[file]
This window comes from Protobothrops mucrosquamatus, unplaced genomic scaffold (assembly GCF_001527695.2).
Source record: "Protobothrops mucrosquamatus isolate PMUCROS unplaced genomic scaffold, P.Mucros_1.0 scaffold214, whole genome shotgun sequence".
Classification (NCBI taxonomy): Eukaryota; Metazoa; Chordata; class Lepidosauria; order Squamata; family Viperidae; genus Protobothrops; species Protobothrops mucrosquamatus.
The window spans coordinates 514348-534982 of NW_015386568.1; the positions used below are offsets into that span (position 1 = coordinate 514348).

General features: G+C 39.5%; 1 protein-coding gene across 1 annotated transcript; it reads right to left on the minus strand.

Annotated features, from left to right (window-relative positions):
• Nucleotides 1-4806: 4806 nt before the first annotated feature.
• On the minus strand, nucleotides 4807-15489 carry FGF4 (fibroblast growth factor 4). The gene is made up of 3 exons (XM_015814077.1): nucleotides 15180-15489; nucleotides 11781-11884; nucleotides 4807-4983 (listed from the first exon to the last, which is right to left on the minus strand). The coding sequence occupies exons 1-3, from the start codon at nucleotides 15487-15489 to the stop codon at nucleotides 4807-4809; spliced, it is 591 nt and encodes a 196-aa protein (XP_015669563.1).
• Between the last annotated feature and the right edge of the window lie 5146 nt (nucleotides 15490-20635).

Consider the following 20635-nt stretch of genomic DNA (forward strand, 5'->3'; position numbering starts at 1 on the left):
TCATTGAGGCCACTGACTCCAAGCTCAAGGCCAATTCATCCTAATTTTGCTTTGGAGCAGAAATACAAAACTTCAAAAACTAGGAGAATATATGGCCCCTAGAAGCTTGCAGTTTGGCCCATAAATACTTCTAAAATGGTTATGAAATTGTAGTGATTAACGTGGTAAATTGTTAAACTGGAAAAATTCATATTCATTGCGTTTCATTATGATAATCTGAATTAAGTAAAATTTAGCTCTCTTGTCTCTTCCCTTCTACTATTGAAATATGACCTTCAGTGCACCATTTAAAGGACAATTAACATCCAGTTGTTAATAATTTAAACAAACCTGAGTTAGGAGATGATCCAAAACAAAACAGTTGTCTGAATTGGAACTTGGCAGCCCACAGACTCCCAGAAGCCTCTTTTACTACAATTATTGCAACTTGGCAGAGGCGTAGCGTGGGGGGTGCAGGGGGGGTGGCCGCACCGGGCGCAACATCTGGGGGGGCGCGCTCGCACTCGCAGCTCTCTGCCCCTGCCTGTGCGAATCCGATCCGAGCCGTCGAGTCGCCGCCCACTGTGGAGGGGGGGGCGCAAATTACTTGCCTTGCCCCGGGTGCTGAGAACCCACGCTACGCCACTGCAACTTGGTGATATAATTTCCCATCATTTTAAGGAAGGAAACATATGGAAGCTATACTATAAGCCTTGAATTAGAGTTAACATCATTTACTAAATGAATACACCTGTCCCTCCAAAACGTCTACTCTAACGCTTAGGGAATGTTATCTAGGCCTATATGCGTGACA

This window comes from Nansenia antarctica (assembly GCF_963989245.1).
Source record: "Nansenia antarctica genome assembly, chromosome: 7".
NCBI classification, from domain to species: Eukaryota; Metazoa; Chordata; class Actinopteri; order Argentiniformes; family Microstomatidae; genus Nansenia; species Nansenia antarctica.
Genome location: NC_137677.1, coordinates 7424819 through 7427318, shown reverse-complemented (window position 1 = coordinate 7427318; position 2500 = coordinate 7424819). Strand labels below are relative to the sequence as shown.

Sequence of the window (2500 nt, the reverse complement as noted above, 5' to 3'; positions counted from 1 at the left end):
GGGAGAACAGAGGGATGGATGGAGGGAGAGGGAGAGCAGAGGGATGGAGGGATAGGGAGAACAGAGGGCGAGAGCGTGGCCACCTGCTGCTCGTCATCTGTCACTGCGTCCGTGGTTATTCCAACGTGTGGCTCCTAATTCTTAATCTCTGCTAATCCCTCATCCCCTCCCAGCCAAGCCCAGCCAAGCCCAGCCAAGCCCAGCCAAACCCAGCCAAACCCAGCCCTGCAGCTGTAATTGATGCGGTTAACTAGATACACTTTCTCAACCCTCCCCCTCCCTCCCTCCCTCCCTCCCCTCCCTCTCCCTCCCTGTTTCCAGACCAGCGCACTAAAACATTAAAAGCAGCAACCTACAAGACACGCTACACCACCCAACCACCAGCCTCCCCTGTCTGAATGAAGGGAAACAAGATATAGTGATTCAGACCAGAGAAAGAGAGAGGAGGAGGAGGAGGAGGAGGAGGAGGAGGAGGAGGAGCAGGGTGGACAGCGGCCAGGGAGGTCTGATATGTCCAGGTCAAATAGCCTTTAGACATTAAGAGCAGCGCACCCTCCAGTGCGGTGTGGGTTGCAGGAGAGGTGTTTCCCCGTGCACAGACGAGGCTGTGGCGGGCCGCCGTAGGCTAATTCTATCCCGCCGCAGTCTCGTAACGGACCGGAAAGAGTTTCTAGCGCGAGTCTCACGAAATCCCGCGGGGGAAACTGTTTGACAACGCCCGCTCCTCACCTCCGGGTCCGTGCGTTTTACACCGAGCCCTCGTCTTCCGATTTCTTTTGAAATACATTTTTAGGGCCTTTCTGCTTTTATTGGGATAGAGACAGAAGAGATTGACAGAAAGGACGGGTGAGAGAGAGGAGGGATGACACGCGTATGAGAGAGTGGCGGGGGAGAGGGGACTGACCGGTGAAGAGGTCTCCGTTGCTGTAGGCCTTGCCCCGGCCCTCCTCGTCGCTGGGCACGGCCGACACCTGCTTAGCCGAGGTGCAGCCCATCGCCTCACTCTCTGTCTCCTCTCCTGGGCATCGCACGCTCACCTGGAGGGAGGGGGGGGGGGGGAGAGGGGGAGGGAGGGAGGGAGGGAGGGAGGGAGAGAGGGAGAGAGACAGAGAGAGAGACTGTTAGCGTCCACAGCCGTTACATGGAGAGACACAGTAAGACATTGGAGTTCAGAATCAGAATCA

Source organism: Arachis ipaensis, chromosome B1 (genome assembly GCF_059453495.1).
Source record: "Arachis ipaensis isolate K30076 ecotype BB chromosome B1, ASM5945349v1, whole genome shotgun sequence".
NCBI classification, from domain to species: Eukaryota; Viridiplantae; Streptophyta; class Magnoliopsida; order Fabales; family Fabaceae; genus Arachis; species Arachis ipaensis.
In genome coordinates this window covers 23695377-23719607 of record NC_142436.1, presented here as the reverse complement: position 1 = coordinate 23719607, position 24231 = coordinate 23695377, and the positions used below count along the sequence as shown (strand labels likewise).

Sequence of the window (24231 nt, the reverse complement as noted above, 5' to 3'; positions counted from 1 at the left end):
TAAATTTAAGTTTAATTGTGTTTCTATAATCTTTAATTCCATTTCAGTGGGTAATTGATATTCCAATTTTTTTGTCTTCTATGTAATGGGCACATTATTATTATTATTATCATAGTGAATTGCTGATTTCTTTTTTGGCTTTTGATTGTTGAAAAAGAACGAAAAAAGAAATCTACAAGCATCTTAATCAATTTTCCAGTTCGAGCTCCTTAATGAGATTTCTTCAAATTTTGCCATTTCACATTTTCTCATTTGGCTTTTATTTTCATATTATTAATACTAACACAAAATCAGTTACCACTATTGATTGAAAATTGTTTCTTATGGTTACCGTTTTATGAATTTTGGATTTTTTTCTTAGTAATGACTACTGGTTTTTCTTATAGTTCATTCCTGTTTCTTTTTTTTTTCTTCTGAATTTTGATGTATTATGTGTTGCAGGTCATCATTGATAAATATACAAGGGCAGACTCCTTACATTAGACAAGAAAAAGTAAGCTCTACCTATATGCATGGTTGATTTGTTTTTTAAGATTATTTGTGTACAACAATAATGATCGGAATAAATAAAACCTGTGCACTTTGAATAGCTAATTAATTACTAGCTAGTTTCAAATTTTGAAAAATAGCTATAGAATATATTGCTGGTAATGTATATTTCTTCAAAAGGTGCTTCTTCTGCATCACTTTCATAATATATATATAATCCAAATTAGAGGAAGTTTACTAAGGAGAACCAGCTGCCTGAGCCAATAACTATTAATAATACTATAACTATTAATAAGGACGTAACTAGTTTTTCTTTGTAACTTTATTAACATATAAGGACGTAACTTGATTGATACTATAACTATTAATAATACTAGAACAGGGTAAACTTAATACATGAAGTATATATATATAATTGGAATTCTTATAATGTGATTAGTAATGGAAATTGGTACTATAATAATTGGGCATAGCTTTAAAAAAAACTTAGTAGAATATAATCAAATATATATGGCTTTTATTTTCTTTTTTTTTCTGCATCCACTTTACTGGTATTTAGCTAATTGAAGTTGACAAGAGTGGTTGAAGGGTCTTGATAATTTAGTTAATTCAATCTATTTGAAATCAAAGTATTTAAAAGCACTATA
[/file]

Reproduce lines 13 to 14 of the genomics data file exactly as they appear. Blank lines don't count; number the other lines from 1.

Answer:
Source record: "Nansenia antarctica genome assembly, chromosome: 7".
NCBI classification, from domain to species: Eukaryota; Metazoa; Chordata; class Actinopteri; order Argentiniformes; family Microstomatidae; genus Nansenia; species Nansenia antarctica.